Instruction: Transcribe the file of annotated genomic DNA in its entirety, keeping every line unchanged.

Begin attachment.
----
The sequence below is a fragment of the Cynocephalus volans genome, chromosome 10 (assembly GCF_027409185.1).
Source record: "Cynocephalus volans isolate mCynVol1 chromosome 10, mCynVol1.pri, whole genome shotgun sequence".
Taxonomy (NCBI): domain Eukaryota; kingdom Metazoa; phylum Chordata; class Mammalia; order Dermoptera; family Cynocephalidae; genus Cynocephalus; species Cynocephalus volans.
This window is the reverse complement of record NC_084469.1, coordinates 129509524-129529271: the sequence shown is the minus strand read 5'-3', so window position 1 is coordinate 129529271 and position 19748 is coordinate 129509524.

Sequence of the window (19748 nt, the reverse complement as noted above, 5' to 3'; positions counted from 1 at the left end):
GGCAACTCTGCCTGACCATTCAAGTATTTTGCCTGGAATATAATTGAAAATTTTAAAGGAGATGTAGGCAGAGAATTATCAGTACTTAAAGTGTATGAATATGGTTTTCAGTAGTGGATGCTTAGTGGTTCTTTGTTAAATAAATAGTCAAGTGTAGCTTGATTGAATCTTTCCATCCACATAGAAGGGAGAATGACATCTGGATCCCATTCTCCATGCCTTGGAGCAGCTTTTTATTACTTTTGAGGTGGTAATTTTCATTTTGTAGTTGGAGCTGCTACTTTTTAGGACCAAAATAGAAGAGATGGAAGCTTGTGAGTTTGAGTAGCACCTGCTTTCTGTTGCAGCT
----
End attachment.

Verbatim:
The sequence below is a fragment of the Cynocephalus volans genome, chromosome 10 (assembly GCF_027409185.1).
Source record: "Cynocephalus volans isolate mCynVol1 chromosome 10, mCynVol1.pri, whole genome shotgun sequence".
Taxonomy (NCBI): domain Eukaryota; kingdom Metazoa; phylum Chordata; class Mammalia; order Dermoptera; family Cynocephalidae; genus Cynocephalus; species Cynocephalus volans.
This window is the reverse complement of record NC_084469.1, coordinates 129509524-129529271: the sequence shown is the minus strand read 5'-3', so window position 1 is coordinate 129529271 and position 19748 is coordinate 129509524.

Sequence of the window (19748 nt, the reverse complement as noted above, 5' to 3'; positions counted from 1 at the left end):
GGCAACTCTGCCTGACCATTCAAGTATTTTGCCTGGAATATAATTGAAAATTTTAAAGGAGATGTAGGCAGAGAATTATCAGTACTTAAAGTGTATGAATATGGTTTTCAGTAGTGGATGCTTAGTGGTTCTTTGTTAAATAAATAGTCAAGTGTAGCTTGATTGAATCTTTCCATCCACATAGAAGGGAGAATGACATCTGGATCCCATTCTCCATGCCTTGGAGCAGCTTTTTATTACTTTTGAGGTGGTAATTTTCATTTTGTAGTTGGAGCTGCTACTTTTTAGGACCAAAATAGAAGAGATGGAAGCTTGTGAGTTTGAGTAGCACCTGCTTTCTGTTGCAGCT